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Tuesday, July 23, 2002: Stage 3

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Donner Pass, about 1100 feet above Donner Lake, is mountain pass of some historical interest. During the pioneer days of the westward expansion the Donner party started too late in the fall to work their way over the mountain range. The winter snows started and they were stranded in deep snow. They had to stop and wait out the winter. As a result, supplies ran out and some starved to death. The necessity of canibalism allowed the others to make it through the winter.

The morning is cold - about 50 degrees but the sky is the clearest blue ever. We wait until it warms up a bit to start.
The ride out to Donner Lake is flat and fast. It seems really easy to make speed here in the Sierra. It may have something to do with the lower air density and humidity. We speed along and enjoy the view of the lake.

The road starts its upward rise. It doesn't stop for the next 3.4 miles. We can see whats ahead as the road switches back and forth across the sheer rock face of the mountain. A little time to warmup and the grade doesn't seem too bad. Here's a turn, it's not too far to the summit. Oh no! It keeps going. Maybe around this next cliff. It still goes up! And it goes on and on and on. Here comes the burn. Stand for awhile. That's better. I'll wait till the next turn and sit it out to the end. The end never comes. Grind it out.

At the top the view is breathtaking. Donner Lake shines like a mirror embedded in a green carpet. White curved boat wakes carve little patterns in the surface but the boats are too far away to be seen. A cyclist coming up the road below looks like a tiny ant. It was worth the climb to see this.

We start down the other side. The plan is to make the seven mile descent, stop for a break and return via the same route for a total of 2500 feet of climbing. We start down. Snowshoe is on the left and we stop for pics. We continue on down for the next 2 or 3 miles. The road is smooth and fast. Several motorcyclists pass us as we speed down the long grade. The road flattens out slightly. We look around to make sure everyone is together. No Neil!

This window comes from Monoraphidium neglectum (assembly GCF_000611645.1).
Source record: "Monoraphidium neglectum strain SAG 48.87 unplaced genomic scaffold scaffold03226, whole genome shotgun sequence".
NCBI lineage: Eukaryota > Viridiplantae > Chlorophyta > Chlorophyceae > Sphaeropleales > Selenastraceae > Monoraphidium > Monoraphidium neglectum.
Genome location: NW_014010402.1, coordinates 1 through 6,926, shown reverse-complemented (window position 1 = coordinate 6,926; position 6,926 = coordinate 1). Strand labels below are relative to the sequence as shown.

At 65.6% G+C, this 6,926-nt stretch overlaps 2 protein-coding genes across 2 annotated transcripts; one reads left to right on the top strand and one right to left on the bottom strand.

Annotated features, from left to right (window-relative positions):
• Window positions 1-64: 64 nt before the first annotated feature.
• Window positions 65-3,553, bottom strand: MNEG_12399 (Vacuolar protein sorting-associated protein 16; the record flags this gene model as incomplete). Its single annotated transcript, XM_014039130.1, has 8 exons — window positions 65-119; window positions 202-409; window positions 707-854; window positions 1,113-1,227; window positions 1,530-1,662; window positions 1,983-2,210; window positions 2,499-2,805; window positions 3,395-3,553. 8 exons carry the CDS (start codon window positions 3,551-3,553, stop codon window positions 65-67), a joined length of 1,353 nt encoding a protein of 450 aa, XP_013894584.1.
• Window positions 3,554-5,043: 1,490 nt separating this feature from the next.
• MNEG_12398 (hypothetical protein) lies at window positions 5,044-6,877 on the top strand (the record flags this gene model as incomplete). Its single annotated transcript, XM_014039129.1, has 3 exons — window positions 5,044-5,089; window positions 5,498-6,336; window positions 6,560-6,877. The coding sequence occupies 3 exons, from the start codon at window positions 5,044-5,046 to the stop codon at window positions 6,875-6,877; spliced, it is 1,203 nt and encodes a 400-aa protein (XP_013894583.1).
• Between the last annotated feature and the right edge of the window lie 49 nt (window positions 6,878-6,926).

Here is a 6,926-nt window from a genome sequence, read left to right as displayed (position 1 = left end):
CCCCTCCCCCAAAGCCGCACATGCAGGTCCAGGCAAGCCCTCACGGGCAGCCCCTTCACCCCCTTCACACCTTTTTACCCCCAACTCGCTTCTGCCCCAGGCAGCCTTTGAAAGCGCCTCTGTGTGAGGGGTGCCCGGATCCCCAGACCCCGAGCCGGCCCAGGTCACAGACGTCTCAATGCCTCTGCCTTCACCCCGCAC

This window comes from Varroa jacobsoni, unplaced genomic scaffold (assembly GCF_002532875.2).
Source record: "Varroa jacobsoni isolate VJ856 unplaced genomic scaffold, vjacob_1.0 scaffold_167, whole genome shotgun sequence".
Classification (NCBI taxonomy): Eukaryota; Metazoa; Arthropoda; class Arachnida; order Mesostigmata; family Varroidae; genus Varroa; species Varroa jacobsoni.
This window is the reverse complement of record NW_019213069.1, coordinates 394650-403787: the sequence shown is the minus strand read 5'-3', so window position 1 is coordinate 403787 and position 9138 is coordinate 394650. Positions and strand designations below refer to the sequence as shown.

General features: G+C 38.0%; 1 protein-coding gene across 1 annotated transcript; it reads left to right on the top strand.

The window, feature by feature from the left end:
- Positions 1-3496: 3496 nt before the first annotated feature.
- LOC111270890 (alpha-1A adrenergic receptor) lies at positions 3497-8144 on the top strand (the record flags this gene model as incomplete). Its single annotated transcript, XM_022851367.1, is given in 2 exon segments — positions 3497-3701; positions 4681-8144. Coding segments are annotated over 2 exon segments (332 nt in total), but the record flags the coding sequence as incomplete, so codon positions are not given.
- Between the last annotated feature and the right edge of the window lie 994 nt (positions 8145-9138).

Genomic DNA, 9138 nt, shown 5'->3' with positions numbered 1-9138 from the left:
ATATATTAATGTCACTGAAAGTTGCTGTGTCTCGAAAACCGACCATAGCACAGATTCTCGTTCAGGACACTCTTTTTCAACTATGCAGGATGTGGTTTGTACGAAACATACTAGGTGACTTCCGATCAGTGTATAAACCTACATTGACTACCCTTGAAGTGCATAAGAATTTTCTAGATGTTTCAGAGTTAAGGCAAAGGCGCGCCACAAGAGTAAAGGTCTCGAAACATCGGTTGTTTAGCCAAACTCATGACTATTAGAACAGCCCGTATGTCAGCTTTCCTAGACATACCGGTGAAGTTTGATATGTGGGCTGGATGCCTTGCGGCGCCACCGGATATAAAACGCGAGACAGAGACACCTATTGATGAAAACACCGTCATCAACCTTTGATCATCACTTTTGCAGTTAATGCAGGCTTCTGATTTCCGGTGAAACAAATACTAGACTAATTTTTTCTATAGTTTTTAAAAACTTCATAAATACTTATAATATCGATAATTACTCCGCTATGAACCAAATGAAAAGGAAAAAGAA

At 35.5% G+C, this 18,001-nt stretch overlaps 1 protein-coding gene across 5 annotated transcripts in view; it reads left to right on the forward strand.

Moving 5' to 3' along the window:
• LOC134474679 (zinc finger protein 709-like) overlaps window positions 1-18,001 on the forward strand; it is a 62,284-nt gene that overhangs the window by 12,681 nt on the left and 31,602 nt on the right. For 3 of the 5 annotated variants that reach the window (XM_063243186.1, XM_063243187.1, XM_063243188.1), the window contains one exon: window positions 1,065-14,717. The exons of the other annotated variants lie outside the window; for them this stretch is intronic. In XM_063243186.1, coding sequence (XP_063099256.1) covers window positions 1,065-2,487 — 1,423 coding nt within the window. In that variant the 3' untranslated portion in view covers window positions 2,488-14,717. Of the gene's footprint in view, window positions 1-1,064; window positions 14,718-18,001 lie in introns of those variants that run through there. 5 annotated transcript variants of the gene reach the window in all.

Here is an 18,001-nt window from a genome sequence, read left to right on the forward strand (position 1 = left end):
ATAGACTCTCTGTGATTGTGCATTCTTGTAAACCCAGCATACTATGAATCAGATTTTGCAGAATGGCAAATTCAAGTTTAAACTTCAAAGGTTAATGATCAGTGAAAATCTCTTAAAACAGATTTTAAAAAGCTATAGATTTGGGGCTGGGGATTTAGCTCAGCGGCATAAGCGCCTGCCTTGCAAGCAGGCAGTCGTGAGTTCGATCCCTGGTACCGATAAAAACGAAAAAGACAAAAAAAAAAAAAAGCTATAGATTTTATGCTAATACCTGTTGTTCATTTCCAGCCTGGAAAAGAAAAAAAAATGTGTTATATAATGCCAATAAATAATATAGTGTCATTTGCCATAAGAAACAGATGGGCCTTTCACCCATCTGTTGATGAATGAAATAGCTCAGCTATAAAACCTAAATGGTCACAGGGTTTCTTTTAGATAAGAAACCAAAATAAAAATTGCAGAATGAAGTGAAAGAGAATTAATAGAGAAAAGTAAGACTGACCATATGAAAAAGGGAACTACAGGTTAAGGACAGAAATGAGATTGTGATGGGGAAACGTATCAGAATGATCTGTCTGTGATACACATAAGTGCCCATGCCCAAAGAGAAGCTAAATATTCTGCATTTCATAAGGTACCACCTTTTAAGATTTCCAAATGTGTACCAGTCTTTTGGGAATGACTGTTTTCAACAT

We pull over and wait. We head back up the road. One of the motorcyclists passes us back up the hill. Around a bend we see Neil and a motorcyclist at the side of the road. Neil looks OK but shaken. The motorcyclist had stopped when he saw Neil go over the handlebars. What happened was at around 35 mph his front end started to wobble. The wobble kept getting worse. Nothing would make it stop. It got so violent that he totally lost control and went over the handlebars. We check him over. He looks OK except for a few strawberries on his left shoulder, elbow and hip and a bloody fingertip. The bike looks OK with only a scuffed seat and brake handle hood. We decide to cut our day short and head back. Neil keeps his downhill speed under 25 and has no further problems. We climb back home.

When we get back, Jim and I take the front end apart. There are no problems apparent in the fork or frame. Later, we take the bike over to Paco's, the local Trek dealer. The guy in the shop assures Neil that it wasn't operator error that caused the wobble but it is characteristic of some older steel frames and forks. Neil's bike dates from mid 80s. All reservations about the LeMond titanium frame that he recently ordered evaporate.

Neil's last words before he went down were "Hey, watch this!"

We get back home in time for leftovers, Le Tour and beer.

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Click here for today's pictures.

Prologue | 1 | 2 | 3 | 4 | 5 | 6 | 7 | Transfer


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